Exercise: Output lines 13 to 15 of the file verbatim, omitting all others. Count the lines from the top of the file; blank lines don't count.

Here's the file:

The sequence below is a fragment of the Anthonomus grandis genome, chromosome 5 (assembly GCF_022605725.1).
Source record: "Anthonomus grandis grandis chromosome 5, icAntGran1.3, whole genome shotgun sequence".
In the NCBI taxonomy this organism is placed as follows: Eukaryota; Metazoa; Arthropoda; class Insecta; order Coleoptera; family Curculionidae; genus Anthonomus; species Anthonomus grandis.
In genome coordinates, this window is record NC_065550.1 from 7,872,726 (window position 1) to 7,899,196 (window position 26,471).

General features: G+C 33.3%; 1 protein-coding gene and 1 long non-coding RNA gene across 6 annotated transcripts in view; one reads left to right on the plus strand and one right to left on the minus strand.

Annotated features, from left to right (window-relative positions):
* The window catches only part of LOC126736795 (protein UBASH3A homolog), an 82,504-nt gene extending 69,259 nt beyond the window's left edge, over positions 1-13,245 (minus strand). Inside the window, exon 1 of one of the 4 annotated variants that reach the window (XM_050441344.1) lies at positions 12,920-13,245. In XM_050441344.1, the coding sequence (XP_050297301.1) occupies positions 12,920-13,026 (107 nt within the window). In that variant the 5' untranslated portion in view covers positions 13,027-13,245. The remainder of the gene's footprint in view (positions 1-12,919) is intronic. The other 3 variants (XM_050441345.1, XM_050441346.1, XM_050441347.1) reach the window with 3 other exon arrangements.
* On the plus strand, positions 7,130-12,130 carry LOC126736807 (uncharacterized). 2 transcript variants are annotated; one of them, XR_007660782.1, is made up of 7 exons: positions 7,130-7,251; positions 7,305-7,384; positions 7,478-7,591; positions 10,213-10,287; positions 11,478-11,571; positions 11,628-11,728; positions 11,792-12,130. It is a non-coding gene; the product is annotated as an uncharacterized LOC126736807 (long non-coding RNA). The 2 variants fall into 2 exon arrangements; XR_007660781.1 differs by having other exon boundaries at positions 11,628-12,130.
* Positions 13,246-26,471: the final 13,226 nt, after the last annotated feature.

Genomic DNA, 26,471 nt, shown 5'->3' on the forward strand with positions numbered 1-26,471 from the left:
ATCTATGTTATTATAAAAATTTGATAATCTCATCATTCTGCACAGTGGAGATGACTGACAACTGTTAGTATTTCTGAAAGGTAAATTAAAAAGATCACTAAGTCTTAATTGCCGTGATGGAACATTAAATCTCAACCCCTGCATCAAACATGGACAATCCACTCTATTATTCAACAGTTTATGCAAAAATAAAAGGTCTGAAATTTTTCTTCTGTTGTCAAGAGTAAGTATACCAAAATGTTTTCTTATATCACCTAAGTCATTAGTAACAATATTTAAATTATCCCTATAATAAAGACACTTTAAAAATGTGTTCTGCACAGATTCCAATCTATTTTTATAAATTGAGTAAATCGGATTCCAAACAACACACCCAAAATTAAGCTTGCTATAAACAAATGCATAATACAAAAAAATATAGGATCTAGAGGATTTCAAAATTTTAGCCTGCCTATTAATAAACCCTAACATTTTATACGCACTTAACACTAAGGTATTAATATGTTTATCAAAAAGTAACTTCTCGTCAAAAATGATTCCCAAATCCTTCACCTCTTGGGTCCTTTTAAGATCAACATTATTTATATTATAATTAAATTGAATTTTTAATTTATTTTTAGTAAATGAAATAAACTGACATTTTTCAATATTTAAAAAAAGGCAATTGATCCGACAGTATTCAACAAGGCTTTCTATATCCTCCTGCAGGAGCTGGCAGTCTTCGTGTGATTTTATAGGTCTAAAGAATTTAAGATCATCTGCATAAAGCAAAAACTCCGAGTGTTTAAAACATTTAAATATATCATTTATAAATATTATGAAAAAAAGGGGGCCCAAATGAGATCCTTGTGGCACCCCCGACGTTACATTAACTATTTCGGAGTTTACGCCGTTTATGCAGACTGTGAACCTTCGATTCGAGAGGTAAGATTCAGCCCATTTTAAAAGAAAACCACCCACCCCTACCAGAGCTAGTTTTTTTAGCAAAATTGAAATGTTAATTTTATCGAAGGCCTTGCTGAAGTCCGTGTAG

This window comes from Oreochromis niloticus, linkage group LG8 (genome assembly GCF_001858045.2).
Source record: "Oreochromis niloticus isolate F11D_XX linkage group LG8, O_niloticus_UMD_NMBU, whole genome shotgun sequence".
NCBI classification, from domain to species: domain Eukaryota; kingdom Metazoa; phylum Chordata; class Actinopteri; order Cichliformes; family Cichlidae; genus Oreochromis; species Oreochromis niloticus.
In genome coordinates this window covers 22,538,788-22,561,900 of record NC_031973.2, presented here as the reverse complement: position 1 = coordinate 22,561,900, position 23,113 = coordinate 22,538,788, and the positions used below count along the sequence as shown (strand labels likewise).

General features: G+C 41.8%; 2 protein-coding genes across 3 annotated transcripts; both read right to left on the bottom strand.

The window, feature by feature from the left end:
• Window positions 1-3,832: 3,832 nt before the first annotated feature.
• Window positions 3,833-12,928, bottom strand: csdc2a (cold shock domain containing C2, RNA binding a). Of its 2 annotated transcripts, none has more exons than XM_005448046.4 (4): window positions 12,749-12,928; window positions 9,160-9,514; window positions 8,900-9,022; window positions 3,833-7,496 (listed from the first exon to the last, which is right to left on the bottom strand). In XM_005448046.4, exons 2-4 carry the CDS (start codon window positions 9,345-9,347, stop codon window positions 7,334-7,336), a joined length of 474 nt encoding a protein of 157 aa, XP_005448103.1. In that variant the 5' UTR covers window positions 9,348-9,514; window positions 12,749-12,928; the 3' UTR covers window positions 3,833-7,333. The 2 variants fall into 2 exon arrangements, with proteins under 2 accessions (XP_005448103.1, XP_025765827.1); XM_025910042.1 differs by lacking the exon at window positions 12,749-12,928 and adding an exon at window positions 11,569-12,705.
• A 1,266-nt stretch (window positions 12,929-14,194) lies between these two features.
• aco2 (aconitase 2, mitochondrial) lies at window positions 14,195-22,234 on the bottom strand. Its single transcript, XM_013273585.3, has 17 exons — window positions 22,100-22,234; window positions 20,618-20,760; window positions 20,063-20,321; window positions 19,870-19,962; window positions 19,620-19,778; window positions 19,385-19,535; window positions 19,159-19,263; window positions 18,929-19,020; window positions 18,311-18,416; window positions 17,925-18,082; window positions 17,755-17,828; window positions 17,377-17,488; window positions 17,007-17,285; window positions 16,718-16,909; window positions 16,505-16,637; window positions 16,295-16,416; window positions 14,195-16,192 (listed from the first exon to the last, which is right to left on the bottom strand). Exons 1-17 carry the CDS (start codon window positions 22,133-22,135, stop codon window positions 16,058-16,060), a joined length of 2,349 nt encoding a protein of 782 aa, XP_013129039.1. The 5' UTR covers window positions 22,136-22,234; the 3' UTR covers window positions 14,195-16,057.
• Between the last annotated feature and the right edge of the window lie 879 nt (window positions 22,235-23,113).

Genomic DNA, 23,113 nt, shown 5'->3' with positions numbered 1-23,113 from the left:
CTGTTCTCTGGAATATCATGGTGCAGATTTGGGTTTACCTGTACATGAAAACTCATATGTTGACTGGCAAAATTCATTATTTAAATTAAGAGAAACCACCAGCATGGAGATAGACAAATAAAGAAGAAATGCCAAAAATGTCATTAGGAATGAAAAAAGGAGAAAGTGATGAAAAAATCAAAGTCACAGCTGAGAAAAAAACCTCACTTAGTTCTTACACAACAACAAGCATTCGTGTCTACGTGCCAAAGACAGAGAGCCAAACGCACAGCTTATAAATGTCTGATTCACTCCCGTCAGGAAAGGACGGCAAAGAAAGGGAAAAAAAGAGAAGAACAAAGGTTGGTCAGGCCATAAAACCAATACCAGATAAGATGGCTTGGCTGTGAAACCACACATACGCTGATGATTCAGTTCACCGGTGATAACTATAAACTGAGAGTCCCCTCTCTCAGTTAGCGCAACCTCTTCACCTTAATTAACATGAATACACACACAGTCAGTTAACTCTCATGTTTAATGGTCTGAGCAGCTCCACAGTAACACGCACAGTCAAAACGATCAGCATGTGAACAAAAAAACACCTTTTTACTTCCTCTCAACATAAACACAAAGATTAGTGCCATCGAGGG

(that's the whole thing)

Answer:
Source record: "Oreochromis niloticus isolate F11D_XX linkage group LG8, O_niloticus_UMD_NMBU, whole genome shotgun sequence".
NCBI classification, from domain to species: domain Eukaryota; kingdom Metazoa; phylum Chordata; class Actinopteri; order Cichliformes; family Cichlidae; genus Oreochromis; species Oreochromis niloticus.
In genome coordinates this window covers 22,538,788-22,561,900 of record NC_031973.2, presented here as the reverse complement: position 1 = coordinate 22,561,900, position 23,113 = coordinate 22,538,788, and the positions used below count along the sequence as shown (strand labels likewise).